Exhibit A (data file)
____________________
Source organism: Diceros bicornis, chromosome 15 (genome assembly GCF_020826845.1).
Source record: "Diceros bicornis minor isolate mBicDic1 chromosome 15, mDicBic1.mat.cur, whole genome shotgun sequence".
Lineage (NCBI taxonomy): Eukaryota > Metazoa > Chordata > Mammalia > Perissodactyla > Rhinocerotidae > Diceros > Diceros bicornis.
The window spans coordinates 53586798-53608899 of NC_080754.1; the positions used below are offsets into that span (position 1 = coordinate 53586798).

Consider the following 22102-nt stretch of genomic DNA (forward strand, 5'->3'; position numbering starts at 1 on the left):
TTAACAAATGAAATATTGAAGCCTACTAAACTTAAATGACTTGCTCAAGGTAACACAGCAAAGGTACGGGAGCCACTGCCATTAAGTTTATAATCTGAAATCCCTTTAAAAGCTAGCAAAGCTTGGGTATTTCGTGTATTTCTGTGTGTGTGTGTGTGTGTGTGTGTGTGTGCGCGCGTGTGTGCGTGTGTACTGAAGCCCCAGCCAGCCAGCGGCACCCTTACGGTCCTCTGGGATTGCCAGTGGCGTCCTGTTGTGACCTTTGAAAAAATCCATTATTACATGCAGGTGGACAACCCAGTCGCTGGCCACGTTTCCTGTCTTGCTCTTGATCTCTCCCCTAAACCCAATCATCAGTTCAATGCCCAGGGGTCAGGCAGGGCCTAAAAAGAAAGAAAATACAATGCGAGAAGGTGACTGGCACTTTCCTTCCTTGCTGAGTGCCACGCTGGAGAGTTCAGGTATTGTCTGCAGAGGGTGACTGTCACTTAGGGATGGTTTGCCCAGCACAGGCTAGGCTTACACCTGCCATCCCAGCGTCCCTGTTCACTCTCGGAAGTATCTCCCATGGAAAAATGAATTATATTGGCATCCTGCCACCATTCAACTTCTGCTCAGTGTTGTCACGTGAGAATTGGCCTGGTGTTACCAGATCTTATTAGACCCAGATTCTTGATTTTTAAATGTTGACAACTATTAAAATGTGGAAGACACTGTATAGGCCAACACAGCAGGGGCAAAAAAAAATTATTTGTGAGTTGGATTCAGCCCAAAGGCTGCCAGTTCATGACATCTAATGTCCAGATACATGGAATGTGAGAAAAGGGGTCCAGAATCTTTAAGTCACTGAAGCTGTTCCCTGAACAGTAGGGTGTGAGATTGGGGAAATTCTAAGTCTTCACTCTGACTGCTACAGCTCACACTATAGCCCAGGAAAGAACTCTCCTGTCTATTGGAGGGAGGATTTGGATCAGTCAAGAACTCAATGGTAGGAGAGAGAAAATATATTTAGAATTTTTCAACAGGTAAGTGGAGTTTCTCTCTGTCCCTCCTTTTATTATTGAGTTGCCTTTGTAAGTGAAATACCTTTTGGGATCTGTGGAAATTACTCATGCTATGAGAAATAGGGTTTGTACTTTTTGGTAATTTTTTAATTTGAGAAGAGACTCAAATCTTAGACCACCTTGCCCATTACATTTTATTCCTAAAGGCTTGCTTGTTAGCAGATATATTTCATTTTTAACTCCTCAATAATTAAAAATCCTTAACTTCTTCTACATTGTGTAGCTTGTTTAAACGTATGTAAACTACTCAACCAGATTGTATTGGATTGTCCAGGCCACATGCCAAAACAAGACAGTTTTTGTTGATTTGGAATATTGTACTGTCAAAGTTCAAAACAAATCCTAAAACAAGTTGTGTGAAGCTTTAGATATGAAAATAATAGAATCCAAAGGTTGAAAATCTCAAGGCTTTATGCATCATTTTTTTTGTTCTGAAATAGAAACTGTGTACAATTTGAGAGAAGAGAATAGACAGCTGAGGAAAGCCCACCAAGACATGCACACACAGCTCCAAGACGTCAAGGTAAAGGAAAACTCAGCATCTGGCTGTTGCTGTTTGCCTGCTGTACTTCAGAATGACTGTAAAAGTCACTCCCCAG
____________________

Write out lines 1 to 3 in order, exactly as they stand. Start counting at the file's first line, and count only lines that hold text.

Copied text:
Source organism: Diceros bicornis, chromosome 15 (genome assembly GCF_020826845.1).
Source record: "Diceros bicornis minor isolate mBicDic1 chromosome 15, mDicBic1.mat.cur, whole genome shotgun sequence".
Lineage (NCBI taxonomy): Eukaryota > Metazoa > Chordata > Mammalia > Perissodactyla > Rhinocerotidae > Diceros > Diceros bicornis.